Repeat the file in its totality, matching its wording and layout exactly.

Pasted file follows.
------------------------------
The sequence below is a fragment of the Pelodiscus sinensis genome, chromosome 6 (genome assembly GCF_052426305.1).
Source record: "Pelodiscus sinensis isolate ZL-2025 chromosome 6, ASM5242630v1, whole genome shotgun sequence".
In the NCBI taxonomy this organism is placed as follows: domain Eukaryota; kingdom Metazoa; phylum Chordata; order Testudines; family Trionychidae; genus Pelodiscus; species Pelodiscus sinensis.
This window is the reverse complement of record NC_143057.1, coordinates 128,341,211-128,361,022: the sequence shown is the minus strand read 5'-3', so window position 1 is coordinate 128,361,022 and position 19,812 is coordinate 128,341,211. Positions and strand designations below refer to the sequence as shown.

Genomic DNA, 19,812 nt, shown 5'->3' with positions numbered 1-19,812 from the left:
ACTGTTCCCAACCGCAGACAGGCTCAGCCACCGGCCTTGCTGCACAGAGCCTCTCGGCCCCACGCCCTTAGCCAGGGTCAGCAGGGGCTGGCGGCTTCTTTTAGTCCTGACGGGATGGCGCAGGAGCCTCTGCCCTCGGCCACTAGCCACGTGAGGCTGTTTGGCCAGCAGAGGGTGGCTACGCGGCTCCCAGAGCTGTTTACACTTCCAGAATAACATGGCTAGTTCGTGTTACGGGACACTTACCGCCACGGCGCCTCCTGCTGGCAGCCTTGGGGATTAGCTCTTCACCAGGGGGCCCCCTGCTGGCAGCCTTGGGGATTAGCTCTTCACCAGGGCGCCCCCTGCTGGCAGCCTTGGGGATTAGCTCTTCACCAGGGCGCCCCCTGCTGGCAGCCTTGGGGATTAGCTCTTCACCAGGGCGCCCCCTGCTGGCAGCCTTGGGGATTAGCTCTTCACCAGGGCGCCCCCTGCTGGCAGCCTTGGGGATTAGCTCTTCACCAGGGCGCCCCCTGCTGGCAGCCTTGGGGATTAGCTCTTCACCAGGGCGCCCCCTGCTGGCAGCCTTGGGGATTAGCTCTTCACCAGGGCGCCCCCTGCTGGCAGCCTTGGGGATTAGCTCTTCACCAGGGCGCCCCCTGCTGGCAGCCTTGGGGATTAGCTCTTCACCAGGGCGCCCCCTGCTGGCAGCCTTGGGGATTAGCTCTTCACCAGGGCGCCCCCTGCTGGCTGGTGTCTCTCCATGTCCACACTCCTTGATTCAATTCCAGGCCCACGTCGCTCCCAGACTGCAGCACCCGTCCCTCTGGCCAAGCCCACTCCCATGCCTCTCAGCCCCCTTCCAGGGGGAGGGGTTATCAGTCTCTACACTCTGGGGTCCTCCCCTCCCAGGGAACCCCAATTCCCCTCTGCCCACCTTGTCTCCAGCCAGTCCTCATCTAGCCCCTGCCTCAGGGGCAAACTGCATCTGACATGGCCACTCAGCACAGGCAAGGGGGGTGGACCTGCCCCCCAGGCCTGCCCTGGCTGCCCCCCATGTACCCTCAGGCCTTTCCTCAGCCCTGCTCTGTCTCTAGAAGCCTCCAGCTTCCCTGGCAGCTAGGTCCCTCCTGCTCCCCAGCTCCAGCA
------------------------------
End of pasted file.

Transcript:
The sequence below is a fragment of the Pelodiscus sinensis genome, chromosome 6 (genome assembly GCF_052426305.1).
Source record: "Pelodiscus sinensis isolate ZL-2025 chromosome 6, ASM5242630v1, whole genome shotgun sequence".
In the NCBI taxonomy this organism is placed as follows: domain Eukaryota; kingdom Metazoa; phylum Chordata; order Testudines; family Trionychidae; genus Pelodiscus; species Pelodiscus sinensis.
This window is the reverse complement of record NC_143057.1, coordinates 128,341,211-128,361,022: the sequence shown is the minus strand read 5'-3', so window position 1 is coordinate 128,361,022 and position 19,812 is coordinate 128,341,211. Positions and strand designations below refer to the sequence as shown.

Genomic DNA, 19,812 nt, shown 5'->3' with positions numbered 1-19,812 from the left:
ACTGTTCCCAACCGCAGACAGGCTCAGCCACCGGCCTTGCTGCACAGAGCCTCTCGGCCCCACGCCCTTAGCCAGGGTCAGCAGGGGCTGGCGGCTTCTTTTAGTCCTGACGGGATGGCGCAGGAGCCTCTGCCCTCGGCCACTAGCCACGTGAGGCTGTTTGGCCAGCAGAGGGTGGCTACGCGGCTCCCAGAGCTGTTTACACTTCCAGAATAACATGGCTAGTTCGTGTTACGGGACACTTACCGCCACGGCGCCTCCTGCTGGCAGCCTTGGGGATTAGCTCTTCACCAGGGGGCCCCCTGCTGGCAGCCTTGGGGATTAGCTCTTCACCAGGGCGCCCCCTGCTGGCAGCCTTGGGGATTAGCTCTTCACCAGGGCGCCCCCTGCTGGCAGCCTTGGGGATTAGCTCTTCACCAGGGCGCCCCCTGCTGGCAGCCTTGGGGATTAGCTCTTCACCAGGGCGCCCCCTGCTGGCAGCCTTGGGGATTAGCTCTTCACCAGGGCGCCCCCTGCTGGCAGCCTTGGGGATTAGCTCTTCACCAGGGCGCCCCCTGCTGGCAGCCTTGGGGATTAGCTCTTCACCAGGGCGCCCCCTGCTGGCAGCCTTGGGGATTAGCTCTTCACCAGGGCGCCCCCTGCTGGCAGCCTTGGGGATTAGCTCTTCACCAGGGCGCCCCCTGCTGGCAGCCTTGGGGATTAGCTCTTCACCAGGGCGCCCCCTGCTGGCTGGTGTCTCTCCATGTCCACACTCCTTGATTCAATTCCAGGCCCACGTCGCTCCCAGACTGCAGCACCCGTCCCTCTGGCCAAGCCCACTCCCATGCCTCTCAGCCCCCTTCCAGGGGGAGGGGTTATCAGTCTCTACACTCTGGGGTCCTCCCCTCCCAGGGAACCCCAATTCCCCTCTGCCCACCTTGTCTCCAGCCAGTCCTCATCTAGCCCCTGCCTCAGGGGCAAACTGCATCTGACATGGCCACTCAGCACAGGCAAGGGGGGTGGACCTGCCCCCCAGGCCTGCCCTGGCTGCCCCCCATGTACCCTCAGGCCTTTCCTCAGCCCTGCTCTGTCTCTAGAAGCCTCCAGCTTCCCTGGCAGCTAGGTCCCTCCTGCTCCCCAGCTCCAGCA